Glowing Pathfinder Bugs
a Squidsoup project

Glowing Pathfinder Bugs, an interactive art project primarily aimed at children, uses projection to visualise virtual bugs on a real sandpit. The bugs are aware of their surroundings and respond to its form in their vicinity. By changing the shapes and forms in the sand, the bugs’ environment is altered in real time, creating a direct form of communication between virtual bugs and real people.

This highly malleable and tactile physical environment allows us define and carve out landscapes in which the creatures exist, in real time. The piece, originally commisioned by Folly Gallery for Portable Pixel Playground, encourages a simple form of animal husbandry; a sense of looking after, controlling, breeding and caring for the bugs.

Glowing Pathfinder Bugs resulted from a period of research and experimentation into interaction in three physical dimensions. The original version used equipment originally designed to track human gestures and movement, but in 2011 was updated to use the KINECT, a very powerful consumer level depth-sensing camera designed for use with the Xbox 360.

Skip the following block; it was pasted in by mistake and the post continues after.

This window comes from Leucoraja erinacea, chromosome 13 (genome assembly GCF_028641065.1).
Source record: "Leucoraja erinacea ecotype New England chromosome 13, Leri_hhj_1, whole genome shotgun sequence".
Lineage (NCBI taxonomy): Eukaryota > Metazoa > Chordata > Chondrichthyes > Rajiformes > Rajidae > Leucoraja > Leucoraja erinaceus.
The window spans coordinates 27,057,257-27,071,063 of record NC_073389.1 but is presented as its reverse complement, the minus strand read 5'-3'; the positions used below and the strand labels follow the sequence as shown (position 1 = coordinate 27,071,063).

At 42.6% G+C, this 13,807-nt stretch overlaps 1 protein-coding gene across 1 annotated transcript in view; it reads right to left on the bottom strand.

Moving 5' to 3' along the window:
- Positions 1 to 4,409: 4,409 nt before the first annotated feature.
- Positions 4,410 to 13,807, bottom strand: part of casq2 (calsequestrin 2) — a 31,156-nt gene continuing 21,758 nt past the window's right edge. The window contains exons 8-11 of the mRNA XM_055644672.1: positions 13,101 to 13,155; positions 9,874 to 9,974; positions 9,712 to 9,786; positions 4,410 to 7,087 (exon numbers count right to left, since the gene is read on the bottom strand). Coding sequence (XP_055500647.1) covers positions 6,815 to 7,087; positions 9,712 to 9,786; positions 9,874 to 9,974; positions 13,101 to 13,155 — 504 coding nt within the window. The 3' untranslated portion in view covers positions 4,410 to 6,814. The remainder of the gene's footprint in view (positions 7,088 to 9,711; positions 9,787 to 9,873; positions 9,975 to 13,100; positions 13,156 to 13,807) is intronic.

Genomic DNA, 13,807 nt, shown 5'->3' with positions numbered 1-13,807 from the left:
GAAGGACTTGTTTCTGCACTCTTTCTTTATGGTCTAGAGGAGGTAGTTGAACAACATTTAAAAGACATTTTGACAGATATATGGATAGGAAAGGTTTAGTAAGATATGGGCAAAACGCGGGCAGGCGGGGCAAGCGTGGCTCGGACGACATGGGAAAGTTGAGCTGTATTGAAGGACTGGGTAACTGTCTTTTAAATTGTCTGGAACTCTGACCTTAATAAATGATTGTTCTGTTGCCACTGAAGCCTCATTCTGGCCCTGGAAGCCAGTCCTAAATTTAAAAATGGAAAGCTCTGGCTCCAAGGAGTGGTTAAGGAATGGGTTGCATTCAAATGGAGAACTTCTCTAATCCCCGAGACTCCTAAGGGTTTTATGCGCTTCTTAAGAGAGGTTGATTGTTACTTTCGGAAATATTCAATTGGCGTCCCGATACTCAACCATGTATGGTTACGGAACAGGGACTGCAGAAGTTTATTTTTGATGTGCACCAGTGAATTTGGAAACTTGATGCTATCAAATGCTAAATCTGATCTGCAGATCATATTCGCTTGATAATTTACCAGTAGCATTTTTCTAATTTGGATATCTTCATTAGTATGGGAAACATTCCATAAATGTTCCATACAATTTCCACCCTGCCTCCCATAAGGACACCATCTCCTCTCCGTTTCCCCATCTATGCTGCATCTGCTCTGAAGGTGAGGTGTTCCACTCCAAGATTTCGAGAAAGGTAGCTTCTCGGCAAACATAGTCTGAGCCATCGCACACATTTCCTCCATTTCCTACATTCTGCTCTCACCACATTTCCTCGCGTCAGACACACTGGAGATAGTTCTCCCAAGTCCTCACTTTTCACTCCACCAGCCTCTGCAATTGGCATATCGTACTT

As with much of our work, BUGS tries to blur or dissolve the boundaries between the real world and virtual space. Here, virtual creatures exist within a physical landscape whose topography the virtual creatures are aware of. As the bug’s decisions are based on their surroundings, and this is controlled by participants, there is a strong sense of communication between bugs and people - virtual and real.







imagesAssorted locations 2008 - 2011



Squidsoup is a digital arts group specialising in immersive interactive installations within physical 3D space. Their work combines sound, light, physical space and virtual worlds to produce immersive and emotive headspaces. They explore the modes and effects of interactivity, looking to make digital experiences where meaningful and creative interaction can occur.

Contributors: Anthony Rowe, Chris Bennewith and Liam Birtles


More details about this project, and others, can be found on our blog, at www.squidsoup.org